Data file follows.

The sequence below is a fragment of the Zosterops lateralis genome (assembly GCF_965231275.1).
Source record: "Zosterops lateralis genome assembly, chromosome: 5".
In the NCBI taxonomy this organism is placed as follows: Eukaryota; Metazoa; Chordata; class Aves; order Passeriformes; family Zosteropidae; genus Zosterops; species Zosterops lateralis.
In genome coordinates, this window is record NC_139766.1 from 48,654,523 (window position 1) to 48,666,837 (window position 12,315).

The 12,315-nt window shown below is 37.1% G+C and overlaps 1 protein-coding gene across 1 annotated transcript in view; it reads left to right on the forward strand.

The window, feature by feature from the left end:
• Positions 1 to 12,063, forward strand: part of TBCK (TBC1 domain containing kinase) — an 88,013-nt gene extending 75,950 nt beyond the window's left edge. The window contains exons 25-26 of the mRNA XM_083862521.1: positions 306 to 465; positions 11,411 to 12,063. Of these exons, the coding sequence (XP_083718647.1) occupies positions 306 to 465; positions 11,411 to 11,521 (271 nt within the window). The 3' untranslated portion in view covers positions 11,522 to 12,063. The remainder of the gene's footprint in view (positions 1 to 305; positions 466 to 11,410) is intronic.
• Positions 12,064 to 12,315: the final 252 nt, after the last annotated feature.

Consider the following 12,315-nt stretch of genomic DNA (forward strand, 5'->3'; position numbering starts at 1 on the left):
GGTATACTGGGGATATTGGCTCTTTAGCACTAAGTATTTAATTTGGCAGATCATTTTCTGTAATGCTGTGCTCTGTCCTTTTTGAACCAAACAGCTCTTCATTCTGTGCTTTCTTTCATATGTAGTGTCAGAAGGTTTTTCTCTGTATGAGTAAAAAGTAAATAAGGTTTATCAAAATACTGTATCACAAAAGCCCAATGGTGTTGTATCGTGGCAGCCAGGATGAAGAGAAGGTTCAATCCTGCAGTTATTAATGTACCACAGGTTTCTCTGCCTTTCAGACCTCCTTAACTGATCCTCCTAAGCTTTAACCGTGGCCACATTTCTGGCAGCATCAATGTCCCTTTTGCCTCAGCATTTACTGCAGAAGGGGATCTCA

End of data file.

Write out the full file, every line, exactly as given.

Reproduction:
The sequence below is a fragment of the Zosterops lateralis genome (assembly GCF_965231275.1).
Source record: "Zosterops lateralis genome assembly, chromosome: 5".
In the NCBI taxonomy this organism is placed as follows: Eukaryota; Metazoa; Chordata; class Aves; order Passeriformes; family Zosteropidae; genus Zosterops; species Zosterops lateralis.
In genome coordinates, this window is record NC_139766.1 from 48,654,523 (window position 1) to 48,666,837 (window position 12,315).

The 12,315-nt window shown below is 37.1% G+C and overlaps 1 protein-coding gene across 1 annotated transcript in view; it reads left to right on the forward strand.

The window, feature by feature from the left end:
• Positions 1 to 12,063, forward strand: part of TBCK (TBC1 domain containing kinase) — an 88,013-nt gene extending 75,950 nt beyond the window's left edge. The window contains exons 25-26 of the mRNA XM_083862521.1: positions 306 to 465; positions 11,411 to 12,063. Of these exons, the coding sequence (XP_083718647.1) occupies positions 306 to 465; positions 11,411 to 11,521 (271 nt within the window). The 3' untranslated portion in view covers positions 11,522 to 12,063. The remainder of the gene's footprint in view (positions 1 to 305; positions 466 to 11,410) is intronic.
• Positions 12,064 to 12,315: the final 252 nt, after the last annotated feature.

Consider the following 12,315-nt stretch of genomic DNA (forward strand, 5'->3'; position numbering starts at 1 on the left):
GGTATACTGGGGATATTGGCTCTTTAGCACTAAGTATTTAATTTGGCAGATCATTTTCTGTAATGCTGTGCTCTGTCCTTTTTGAACCAAACAGCTCTTCATTCTGTGCTTTCTTTCATATGTAGTGTCAGAAGGTTTTTCTCTGTATGAGTAAAAAGTAAATAAGGTTTATCAAAATACTGTATCACAAAAGCCCAATGGTGTTGTATCGTGGCAGCCAGGATGAAGAGAAGGTTCAATCCTGCAGTTATTAATGTACCACAGGTTTCTCTGCCTTTCAGACCTCCTTAACTGATCCTCCTAAGCTTTAACCGTGGCCACATTTCTGGCAGCATCAATGTCCCTTTTGCCTCAGCATTTACTGCAGAAGGGGATCTCA